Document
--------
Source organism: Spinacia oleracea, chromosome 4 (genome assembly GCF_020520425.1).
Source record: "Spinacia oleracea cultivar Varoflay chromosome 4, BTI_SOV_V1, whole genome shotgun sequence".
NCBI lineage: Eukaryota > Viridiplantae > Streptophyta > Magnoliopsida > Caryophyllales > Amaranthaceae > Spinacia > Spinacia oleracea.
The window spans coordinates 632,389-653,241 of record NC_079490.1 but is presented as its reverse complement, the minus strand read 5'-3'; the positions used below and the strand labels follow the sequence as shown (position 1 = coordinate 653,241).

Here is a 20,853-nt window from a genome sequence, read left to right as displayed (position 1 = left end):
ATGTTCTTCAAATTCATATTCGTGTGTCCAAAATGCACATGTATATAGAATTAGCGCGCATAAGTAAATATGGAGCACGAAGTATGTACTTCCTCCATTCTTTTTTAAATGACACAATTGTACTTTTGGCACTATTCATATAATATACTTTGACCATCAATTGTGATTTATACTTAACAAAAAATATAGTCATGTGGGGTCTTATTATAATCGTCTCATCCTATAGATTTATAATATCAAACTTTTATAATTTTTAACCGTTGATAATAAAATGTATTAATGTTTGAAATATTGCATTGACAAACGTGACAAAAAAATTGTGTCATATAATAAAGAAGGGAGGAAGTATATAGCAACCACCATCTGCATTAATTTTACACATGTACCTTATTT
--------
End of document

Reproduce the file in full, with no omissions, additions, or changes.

Source organism: Spinacia oleracea, chromosome 4 (genome assembly GCF_020520425.1).
Source record: "Spinacia oleracea cultivar Varoflay chromosome 4, BTI_SOV_V1, whole genome shotgun sequence".
NCBI lineage: Eukaryota > Viridiplantae > Streptophyta > Magnoliopsida > Caryophyllales > Amaranthaceae > Spinacia > Spinacia oleracea.
The window spans coordinates 632,389-653,241 of record NC_079490.1 but is presented as its reverse complement, the minus strand read 5'-3'; the positions used below and the strand labels follow the sequence as shown (position 1 = coordinate 653,241).

Here is a 20,853-nt window from a genome sequence, read left to right as displayed (position 1 = left end):
ATGTTCTTCAAATTCATATTCGTGTGTCCAAAATGCACATGTATATAGAATTAGCGCGCATAAGTAAATATGGAGCACGAAGTATGTACTTCCTCCATTCTTTTTTAAATGACACAATTGTACTTTTGGCACTATTCATATAATATACTTTGACCATCAATTGTGATTTATACTTAACAAAAAATATAGTCATGTGGGGTCTTATTATAATCGTCTCATCCTATAGATTTATAATATCAAACTTTTATAATTTTTAACCGTTGATAATAAAATGTATTAATGTTTGAAATATTGCATTGACAAACGTGACAAAAAAATTGTGTCATATAATAAAGAAGGGAGGAAGTATATAGCAACCACCATCTGCATTAATTTTACACATGTACCTTATTT